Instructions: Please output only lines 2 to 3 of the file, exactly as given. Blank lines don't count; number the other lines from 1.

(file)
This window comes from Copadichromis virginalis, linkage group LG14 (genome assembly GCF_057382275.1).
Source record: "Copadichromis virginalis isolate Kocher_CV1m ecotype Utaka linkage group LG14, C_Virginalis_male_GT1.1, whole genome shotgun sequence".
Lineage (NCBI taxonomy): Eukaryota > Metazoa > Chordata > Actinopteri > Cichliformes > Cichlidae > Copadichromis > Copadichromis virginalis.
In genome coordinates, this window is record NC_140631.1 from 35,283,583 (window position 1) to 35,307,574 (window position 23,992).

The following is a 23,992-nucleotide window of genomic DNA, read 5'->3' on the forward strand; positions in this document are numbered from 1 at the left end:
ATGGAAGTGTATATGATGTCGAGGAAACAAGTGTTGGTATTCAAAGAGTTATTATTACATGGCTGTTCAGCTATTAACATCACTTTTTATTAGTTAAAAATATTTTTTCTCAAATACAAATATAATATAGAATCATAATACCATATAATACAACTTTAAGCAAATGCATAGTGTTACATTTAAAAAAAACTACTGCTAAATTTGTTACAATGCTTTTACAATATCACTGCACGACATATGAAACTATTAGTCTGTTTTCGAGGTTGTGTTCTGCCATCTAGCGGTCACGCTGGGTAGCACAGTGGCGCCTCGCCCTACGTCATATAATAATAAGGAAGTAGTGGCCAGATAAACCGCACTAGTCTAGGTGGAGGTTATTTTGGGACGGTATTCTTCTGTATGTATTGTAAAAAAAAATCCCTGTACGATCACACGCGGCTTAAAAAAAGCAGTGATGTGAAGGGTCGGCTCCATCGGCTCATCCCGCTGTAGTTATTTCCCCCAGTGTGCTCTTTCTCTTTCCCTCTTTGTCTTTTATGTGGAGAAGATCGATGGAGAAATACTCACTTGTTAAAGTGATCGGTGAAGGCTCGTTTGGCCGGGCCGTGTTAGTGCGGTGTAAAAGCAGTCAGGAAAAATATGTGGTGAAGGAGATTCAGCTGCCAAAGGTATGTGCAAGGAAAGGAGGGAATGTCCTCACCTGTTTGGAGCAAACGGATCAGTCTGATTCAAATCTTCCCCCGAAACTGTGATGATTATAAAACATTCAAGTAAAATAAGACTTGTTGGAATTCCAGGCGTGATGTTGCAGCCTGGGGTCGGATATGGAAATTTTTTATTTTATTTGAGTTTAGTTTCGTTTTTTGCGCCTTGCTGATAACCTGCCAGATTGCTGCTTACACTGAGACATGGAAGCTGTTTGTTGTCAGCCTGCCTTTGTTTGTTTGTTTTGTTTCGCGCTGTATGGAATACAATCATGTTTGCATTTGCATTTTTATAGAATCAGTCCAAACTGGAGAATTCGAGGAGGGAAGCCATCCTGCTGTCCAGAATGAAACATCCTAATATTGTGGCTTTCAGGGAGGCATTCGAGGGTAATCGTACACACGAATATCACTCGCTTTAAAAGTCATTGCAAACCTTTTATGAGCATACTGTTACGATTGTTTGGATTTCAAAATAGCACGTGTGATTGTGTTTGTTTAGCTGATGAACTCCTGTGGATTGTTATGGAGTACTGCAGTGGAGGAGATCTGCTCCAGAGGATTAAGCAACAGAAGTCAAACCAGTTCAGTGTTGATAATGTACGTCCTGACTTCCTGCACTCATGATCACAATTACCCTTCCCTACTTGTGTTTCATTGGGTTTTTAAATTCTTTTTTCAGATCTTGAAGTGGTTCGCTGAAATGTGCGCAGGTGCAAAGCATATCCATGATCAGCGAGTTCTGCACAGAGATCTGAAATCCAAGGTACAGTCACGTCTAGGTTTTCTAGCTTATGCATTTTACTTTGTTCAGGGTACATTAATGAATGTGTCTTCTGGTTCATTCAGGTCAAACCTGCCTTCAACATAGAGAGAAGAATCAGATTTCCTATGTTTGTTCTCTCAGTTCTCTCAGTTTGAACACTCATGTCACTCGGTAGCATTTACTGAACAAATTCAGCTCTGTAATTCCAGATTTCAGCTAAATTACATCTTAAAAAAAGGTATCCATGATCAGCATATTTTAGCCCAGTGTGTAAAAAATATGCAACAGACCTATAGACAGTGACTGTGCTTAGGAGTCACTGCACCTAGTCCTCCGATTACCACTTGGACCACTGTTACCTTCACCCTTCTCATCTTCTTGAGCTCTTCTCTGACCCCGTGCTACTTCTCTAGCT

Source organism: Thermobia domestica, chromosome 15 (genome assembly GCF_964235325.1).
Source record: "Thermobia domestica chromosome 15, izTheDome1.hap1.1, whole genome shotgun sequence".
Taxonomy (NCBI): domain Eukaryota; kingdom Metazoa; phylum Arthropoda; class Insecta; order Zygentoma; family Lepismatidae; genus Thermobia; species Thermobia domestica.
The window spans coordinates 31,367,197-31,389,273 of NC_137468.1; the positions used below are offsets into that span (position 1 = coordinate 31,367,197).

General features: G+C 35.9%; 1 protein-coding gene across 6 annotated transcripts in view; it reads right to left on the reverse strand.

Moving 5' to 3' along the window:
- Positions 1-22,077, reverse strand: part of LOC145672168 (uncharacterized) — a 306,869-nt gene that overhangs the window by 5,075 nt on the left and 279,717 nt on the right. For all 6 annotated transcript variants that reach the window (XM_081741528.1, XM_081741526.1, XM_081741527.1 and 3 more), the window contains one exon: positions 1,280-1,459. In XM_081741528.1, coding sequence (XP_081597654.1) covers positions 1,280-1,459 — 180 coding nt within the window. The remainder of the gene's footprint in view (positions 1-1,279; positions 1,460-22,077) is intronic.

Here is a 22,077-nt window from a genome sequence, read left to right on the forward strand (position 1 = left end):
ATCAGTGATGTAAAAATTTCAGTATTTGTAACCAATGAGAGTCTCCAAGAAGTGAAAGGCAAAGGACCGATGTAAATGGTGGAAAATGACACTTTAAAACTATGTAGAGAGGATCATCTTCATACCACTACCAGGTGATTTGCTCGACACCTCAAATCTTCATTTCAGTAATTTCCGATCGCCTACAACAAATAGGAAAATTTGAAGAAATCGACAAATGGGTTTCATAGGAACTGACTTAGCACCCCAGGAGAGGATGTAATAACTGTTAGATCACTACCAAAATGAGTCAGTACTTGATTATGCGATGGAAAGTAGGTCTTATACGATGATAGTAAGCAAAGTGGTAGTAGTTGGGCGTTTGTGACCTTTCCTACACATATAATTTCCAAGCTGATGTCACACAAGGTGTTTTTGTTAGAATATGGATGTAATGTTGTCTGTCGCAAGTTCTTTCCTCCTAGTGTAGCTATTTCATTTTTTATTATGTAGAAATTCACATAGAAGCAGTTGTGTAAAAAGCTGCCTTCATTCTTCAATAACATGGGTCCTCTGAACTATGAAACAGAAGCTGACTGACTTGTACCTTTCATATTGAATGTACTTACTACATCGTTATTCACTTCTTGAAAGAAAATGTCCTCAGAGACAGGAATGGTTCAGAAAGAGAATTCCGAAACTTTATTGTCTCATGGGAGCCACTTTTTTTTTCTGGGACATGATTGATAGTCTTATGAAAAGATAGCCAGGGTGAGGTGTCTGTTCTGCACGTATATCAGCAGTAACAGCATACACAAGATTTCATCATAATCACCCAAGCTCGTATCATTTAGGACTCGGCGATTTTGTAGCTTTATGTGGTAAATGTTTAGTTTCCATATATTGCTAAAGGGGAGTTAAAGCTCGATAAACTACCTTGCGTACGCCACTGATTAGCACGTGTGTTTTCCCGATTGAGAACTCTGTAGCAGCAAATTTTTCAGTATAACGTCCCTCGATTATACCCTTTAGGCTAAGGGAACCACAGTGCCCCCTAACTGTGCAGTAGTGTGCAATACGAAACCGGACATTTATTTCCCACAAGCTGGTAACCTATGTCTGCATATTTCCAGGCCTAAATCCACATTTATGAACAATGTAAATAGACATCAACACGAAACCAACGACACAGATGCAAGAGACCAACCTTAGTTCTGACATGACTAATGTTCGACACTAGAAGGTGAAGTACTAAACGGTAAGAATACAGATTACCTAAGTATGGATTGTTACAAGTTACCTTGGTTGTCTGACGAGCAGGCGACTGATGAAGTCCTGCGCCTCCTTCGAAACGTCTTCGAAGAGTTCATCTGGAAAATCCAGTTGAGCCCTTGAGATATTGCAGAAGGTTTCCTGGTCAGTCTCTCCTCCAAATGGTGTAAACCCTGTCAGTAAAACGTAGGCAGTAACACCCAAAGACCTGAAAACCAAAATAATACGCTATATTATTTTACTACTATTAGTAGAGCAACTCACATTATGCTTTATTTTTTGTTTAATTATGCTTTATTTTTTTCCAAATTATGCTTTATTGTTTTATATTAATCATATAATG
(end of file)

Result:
Source record: "Copadichromis virginalis isolate Kocher_CV1m ecotype Utaka linkage group LG14, C_Virginalis_male_GT1.1, whole genome shotgun sequence".
Lineage (NCBI taxonomy): Eukaryota > Metazoa > Chordata > Actinopteri > Cichliformes > Cichlidae > Copadichromis > Copadichromis virginalis.